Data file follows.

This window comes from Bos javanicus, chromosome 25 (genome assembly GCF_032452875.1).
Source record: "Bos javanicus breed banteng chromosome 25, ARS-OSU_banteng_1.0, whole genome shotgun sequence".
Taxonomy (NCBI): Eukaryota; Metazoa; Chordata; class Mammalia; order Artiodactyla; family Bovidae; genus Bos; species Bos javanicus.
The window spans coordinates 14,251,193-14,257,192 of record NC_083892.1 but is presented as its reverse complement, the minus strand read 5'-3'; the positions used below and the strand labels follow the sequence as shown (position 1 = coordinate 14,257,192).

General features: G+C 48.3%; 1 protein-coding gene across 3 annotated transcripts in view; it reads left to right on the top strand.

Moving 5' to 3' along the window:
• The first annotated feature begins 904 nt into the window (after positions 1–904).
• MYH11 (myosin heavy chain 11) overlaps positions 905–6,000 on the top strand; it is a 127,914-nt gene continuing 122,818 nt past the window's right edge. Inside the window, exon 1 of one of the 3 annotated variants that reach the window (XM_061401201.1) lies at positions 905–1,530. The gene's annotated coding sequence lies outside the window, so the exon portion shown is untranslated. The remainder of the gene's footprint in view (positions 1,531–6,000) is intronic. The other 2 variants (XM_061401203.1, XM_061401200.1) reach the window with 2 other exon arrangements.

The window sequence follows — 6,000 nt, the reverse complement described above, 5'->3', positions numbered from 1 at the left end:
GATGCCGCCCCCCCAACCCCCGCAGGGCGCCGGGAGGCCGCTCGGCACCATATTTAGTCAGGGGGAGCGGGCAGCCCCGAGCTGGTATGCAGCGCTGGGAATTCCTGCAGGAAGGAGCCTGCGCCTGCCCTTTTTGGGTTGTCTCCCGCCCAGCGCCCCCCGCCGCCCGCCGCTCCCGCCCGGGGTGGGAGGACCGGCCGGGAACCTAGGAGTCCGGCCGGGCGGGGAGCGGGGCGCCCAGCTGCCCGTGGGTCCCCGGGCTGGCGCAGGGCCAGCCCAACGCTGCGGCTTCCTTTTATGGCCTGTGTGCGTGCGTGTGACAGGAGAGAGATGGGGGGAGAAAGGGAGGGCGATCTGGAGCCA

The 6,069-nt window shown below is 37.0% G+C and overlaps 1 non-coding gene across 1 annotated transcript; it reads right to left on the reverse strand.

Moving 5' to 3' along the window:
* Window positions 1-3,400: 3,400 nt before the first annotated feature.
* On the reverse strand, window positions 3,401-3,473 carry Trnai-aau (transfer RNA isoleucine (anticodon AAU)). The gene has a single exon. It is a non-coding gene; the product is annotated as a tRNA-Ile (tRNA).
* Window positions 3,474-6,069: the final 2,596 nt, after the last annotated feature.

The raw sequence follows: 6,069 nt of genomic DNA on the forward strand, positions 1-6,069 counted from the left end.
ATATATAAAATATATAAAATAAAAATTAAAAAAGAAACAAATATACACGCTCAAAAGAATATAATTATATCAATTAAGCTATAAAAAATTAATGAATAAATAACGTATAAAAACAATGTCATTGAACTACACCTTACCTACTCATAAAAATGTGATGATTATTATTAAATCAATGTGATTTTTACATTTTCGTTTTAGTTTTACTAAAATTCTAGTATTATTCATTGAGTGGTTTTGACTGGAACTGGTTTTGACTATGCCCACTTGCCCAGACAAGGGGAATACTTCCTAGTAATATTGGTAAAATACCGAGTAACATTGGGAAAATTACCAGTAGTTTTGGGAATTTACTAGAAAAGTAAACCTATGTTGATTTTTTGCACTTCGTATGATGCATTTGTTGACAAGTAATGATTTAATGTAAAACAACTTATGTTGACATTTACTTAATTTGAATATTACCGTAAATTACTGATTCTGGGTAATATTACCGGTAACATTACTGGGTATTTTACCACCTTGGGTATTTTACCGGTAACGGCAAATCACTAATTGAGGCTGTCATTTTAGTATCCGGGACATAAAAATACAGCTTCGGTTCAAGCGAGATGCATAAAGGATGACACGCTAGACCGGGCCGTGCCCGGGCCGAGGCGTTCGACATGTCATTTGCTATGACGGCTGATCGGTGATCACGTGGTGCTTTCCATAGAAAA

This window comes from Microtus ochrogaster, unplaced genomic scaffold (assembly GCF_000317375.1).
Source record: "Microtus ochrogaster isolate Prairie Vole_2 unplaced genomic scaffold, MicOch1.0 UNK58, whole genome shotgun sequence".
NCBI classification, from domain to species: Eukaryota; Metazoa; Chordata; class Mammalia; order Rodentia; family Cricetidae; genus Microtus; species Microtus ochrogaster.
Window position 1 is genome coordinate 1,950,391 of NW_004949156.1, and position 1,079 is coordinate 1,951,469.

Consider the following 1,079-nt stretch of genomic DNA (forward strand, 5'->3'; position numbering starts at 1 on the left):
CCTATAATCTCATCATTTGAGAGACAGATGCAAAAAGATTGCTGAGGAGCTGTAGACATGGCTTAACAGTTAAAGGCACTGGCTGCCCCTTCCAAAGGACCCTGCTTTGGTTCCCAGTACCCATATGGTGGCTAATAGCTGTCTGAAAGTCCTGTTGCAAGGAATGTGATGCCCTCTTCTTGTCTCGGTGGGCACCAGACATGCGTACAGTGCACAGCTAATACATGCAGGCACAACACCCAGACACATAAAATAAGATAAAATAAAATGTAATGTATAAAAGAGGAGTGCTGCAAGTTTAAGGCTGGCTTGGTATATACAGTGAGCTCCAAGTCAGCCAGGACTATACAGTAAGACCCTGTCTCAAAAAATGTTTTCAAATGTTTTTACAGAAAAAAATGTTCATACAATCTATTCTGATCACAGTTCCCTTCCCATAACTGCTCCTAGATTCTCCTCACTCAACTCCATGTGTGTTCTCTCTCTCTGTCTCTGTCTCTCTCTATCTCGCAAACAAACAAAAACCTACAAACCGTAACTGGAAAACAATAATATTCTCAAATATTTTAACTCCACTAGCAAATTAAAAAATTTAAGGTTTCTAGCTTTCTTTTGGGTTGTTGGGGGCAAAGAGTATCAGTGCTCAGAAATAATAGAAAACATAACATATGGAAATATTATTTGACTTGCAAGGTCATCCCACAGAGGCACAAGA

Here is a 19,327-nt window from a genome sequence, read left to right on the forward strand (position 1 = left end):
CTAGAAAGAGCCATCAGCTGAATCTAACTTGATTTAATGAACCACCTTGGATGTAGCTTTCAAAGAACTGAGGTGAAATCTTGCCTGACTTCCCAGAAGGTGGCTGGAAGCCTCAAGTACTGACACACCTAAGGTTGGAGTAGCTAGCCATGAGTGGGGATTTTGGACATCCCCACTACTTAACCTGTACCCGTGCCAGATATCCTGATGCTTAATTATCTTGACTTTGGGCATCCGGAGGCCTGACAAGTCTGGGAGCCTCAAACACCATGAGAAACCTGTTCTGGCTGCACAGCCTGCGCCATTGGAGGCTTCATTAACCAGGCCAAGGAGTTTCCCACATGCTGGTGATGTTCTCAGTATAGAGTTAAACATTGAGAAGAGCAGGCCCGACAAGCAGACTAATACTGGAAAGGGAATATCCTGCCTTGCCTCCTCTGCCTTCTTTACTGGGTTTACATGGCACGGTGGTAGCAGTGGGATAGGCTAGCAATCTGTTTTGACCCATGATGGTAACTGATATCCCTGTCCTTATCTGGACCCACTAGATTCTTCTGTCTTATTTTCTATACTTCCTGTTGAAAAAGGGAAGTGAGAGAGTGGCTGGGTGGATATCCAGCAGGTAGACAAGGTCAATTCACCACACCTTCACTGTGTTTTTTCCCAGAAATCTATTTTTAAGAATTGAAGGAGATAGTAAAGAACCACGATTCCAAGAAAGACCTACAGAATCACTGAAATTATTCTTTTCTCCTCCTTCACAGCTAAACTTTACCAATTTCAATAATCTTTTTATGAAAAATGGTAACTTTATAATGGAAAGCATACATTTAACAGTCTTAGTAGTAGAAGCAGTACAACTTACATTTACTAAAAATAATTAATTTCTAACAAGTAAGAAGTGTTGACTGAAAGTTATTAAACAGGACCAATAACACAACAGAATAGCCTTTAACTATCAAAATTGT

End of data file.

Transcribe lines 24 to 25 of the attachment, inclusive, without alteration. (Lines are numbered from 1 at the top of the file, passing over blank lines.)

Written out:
Here is a 19,327-nt window from a genome sequence, read left to right on the forward strand (position 1 = left end):
CTAGAAAGAGCCATCAGCTGAATCTAACTTGATTTAATGAACCACCTTGGATGTAGCTTTCAAAGAACTGAGGTGAAATCTTGCCTGACTTCCCAGAAGGTGGCTGGAAGCCTCAAGTACTGACACACCTAAGGTTGGAGTAGCTAGCCATGAGTGGGGATTTTGGACATCCCCACTACTTAACCTGTACCCGTGCCAGATATCCTGATGCTTAATTATCTTGACTTTGGGCATCCGGAGGCCTGACAAGTCTGGGAGCCTCAAACACCATGAGAAACCTGTTCTGGCTGCACAGCCTGCGCCATTGGAGGCTTCATTAACCAGGCCAAGGAGTTTCCCACATGCTGGTGATGTTCTCAGTATAGAGTTAAACATTGAGAAGAGCAGGCCCGACAAGCAGACTAATACTGGAAAGGGAATATCCTGCCTTGCCTCCTCTGCCTTCTTTACTGGGTTTACATGGCACGGTGGTAGCAGTGGGATAGGCTAGCAATCTGTTTTGACCCATGATGGTAACTGATATCCCTGTCCTTATCTGGACCCACTAGATTCTTCTGTCTTATTTTCTATACTTCCTGTTGAAAAAGGGAAGTGAGAGAGTGGCTGGGTGGATATCCAGCAGGTAGACAAGGTCAATTCACCACACCTTCACTGTGTTTTTTCCCAGAAATCTATTTTTAAGAATTGAAGGAGATAGTAAAGAACCACGATTCCAAGAAAGACCTACAGAATCACTGAAATTATTCTTTTCTCCTCCTTCACAGCTAAACTTTACCAATTTCAATAATCTTTTTATGAAAAATGGTAACTTTATAATGGAAAGCATACATTTAACAGTCTTAGTAGTAGAAGCAGTACAACTTACATTTACTAAAAATAATTAATTTCTAACAAGTAAGAAGTGTTGACTGAAAGTTATTAAACAGGACCAATAACACAACAGAATAGCCTTTAACTATCAAAATTGT